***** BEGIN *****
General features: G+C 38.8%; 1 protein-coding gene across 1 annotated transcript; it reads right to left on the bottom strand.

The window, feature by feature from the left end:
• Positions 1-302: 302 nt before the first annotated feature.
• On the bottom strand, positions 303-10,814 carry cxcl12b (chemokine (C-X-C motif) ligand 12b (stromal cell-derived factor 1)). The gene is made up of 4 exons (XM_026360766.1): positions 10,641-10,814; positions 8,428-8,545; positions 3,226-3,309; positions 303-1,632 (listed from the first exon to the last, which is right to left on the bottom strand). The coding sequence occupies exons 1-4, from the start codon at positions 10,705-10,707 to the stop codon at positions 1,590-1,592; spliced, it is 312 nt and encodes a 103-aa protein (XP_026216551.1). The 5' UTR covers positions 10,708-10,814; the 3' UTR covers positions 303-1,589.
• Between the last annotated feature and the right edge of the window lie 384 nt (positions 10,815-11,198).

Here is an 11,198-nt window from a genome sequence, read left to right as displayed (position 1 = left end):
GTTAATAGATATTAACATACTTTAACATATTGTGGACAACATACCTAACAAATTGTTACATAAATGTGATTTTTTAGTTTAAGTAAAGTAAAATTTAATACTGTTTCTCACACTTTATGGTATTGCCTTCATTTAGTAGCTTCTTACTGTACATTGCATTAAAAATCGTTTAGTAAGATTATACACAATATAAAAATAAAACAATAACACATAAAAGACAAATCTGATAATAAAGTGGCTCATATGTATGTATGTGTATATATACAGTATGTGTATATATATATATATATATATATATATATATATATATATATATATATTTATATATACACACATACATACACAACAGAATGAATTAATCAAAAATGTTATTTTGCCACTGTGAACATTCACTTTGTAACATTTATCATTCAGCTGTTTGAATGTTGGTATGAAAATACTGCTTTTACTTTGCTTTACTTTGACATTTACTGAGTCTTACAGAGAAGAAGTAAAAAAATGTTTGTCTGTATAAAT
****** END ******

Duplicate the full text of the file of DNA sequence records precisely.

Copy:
General features: G+C 38.8%; 1 protein-coding gene across 1 annotated transcript; it reads right to left on the bottom strand.

The window, feature by feature from the left end:
• Positions 1-302: 302 nt before the first annotated feature.
• On the bottom strand, positions 303-10,814 carry cxcl12b (chemokine (C-X-C motif) ligand 12b (stromal cell-derived factor 1)). The gene is made up of 4 exons (XM_026360766.1): positions 10,641-10,814; positions 8,428-8,545; positions 3,226-3,309; positions 303-1,632 (listed from the first exon to the last, which is right to left on the bottom strand). The coding sequence occupies exons 1-4, from the start codon at positions 10,705-10,707 to the stop codon at positions 1,590-1,592; spliced, it is 312 nt and encodes a 103-aa protein (XP_026216551.1). The 5' UTR covers positions 10,708-10,814; the 3' UTR covers positions 303-1,589.
• Between the last annotated feature and the right edge of the window lie 384 nt (positions 10,815-11,198).

Here is an 11,198-nt window from a genome sequence, read left to right as displayed (position 1 = left end):
GTTAATAGATATTAACATACTTTAACATATTGTGGACAACATACCTAACAAATTGTTACATAAATGTGATTTTTTAGTTTAAGTAAAGTAAAATTTAATACTGTTTCTCACACTTTATGGTATTGCCTTCATTTAGTAGCTTCTTACTGTACATTGCATTAAAAATCGTTTAGTAAGATTATACACAATATAAAAATAAAACAATAACACATAAAAGACAAATCTGATAATAAAGTGGCTCATATGTATGTATGTGTATATATACAGTATGTGTATATATATATATATATATATATATATATATATATATATATATATATTTATATATACACACATACATACACAACAGAATGAATTAATCAAAAATGTTATTTTGCCACTGTGAACATTCACTTTGTAACATTTATCATTCAGCTGTTTGAATGTTGGTATGAAAATACTGCTTTTACTTTGCTTTACTTTGACATTTACTGAGTCTTACAGAGAAGAAGTAAAAAAATGTTTGTCTGTATAAAT